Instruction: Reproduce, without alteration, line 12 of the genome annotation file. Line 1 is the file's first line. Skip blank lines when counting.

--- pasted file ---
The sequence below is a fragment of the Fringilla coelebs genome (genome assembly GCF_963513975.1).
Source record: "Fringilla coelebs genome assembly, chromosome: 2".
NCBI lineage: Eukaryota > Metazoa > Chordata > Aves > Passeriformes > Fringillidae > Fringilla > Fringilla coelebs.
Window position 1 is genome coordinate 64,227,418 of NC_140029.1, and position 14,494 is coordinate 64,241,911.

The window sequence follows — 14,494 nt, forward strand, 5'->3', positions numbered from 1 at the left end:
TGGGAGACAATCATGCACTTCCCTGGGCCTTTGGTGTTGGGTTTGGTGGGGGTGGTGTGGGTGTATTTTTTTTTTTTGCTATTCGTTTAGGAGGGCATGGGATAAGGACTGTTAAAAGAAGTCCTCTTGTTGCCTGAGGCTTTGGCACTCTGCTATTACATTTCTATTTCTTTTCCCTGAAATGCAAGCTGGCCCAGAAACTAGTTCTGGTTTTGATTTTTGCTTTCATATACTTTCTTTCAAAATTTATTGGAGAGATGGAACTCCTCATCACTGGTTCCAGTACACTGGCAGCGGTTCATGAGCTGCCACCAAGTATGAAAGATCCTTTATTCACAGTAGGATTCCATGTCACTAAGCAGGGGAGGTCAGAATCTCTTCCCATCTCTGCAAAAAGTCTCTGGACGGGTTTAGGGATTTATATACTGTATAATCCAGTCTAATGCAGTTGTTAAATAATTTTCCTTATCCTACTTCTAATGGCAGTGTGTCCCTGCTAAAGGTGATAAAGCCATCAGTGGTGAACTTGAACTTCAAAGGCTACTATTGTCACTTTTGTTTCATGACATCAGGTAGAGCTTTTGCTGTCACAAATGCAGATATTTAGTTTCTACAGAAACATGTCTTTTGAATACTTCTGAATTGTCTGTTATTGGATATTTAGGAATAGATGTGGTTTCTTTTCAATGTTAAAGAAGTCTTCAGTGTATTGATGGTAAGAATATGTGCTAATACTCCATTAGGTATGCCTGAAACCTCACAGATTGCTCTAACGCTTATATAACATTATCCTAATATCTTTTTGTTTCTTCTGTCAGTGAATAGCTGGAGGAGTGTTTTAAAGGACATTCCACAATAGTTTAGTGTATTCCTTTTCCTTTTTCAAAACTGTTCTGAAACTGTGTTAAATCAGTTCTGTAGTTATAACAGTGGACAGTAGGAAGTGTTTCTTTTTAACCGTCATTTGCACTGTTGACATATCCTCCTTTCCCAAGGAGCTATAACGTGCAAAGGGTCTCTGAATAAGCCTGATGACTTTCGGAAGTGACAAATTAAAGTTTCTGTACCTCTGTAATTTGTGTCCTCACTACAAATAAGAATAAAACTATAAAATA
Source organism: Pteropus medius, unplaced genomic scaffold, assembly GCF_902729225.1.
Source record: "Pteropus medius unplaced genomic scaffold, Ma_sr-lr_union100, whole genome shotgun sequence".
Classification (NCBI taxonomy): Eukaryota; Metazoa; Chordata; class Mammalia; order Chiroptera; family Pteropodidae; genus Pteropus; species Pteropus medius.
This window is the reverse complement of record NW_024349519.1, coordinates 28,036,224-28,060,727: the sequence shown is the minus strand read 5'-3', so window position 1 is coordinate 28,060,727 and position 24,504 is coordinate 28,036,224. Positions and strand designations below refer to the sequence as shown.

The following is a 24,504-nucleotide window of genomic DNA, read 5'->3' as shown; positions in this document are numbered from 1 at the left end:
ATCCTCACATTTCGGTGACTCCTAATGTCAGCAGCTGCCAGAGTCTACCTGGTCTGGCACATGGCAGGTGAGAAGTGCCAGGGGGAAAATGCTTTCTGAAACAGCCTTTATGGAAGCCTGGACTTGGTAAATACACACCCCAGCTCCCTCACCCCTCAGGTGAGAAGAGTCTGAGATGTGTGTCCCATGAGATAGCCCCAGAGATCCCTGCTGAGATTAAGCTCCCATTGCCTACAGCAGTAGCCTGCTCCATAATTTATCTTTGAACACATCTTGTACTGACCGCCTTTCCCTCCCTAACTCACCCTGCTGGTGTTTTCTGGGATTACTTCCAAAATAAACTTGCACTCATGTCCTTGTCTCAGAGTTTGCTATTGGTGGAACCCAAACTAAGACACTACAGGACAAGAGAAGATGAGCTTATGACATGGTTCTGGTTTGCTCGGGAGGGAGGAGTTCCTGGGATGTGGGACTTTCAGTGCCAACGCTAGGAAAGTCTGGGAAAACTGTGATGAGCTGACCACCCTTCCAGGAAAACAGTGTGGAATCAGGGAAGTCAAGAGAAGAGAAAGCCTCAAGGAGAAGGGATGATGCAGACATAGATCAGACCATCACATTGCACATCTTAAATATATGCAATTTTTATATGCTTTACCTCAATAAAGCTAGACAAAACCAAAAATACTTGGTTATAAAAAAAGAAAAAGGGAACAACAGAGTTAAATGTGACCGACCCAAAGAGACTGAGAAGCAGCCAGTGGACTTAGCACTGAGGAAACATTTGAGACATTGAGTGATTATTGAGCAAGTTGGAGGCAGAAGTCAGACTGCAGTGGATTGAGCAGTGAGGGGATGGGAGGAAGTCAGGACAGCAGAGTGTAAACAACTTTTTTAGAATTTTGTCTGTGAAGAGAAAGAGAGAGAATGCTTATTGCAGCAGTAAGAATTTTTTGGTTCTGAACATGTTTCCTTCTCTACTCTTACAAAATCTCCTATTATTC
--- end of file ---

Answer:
ATCCTCACATTTCGGTGACTCCTAATGTCAGCAGCTGCCAGAGTCTACCTGGTCTGGCACATGGCAGGTGAGAAGTGCCAGGGGGAAAATGCTTTCTGAAACAGCCTTTATGGAAGCCTGGACTTGGTAAATACACACCCCAGCTCCCTCACCCCTCAGGTGAGAAGAGTCTGAGATGTGTGTCCCATGAGATAGCCCCAGAGATCCCTGCTGAGATTAAGCTCCCATTGCCTACAGCAGTAGCCTGCTCCATAATTTATCTTTGAACACATCTTGTACTGACCGCCTTTCCCTCCCTAACTCACCCTGCTGGTGTTTTCTGGGATTACTTCCAAAATAAACTTGCACTCATGTCCTTGTCTCAGAGTTTGCTATTGGTGGAACCCAAACTAAGACACTACAGGACAAGAGAAGATGAGCTTATGACATGGTTCTGGTTTGCTCGGGAGGGAGGAGTTCCTGGGATGTGGGACTTTCAGTGCCAACGCTAGGAAAGTCTGGGAAAACTGTGATGAGCTGACCACCCTTCCAGGAAAACAGTGTGGAATCAGGGAAGTCAAGAGAAGAGAAAGCCTCAAGGAGAAGGGATGATGCAGACATAGATCAGACCATCACATTGCACATCTTAAATATATGCAATTTTTATATGCTTTACCTCAATAAAGCTAGACAAAACCAAAAATACTTGGTTATAAAAAAAGAAAAAGGGAACAACAGAGTTAAATGTGACCGACCCAAAGAGACTGAGAAGCAGCCAGTGGACTTAGCACTGAGGAAACATTTGAGACATTGAGTGATTATTGAGCAAGTTGGAGGCAGAAGTCAGACTGCAGTGGATTGAGCAGTGAGGGGATGGGAGGAAGTCAGGACAGCAGAGTGTAAACAACTTTTTTAGAATTTTGTCTGTGAAGAGAAAGAGAGAGAATGCTTATTGCAGCAGTAAGAATTTTTTGGTTCTGAACATGTTTCCTTCTCTACTCTTACAAAATCTCCTATTATTC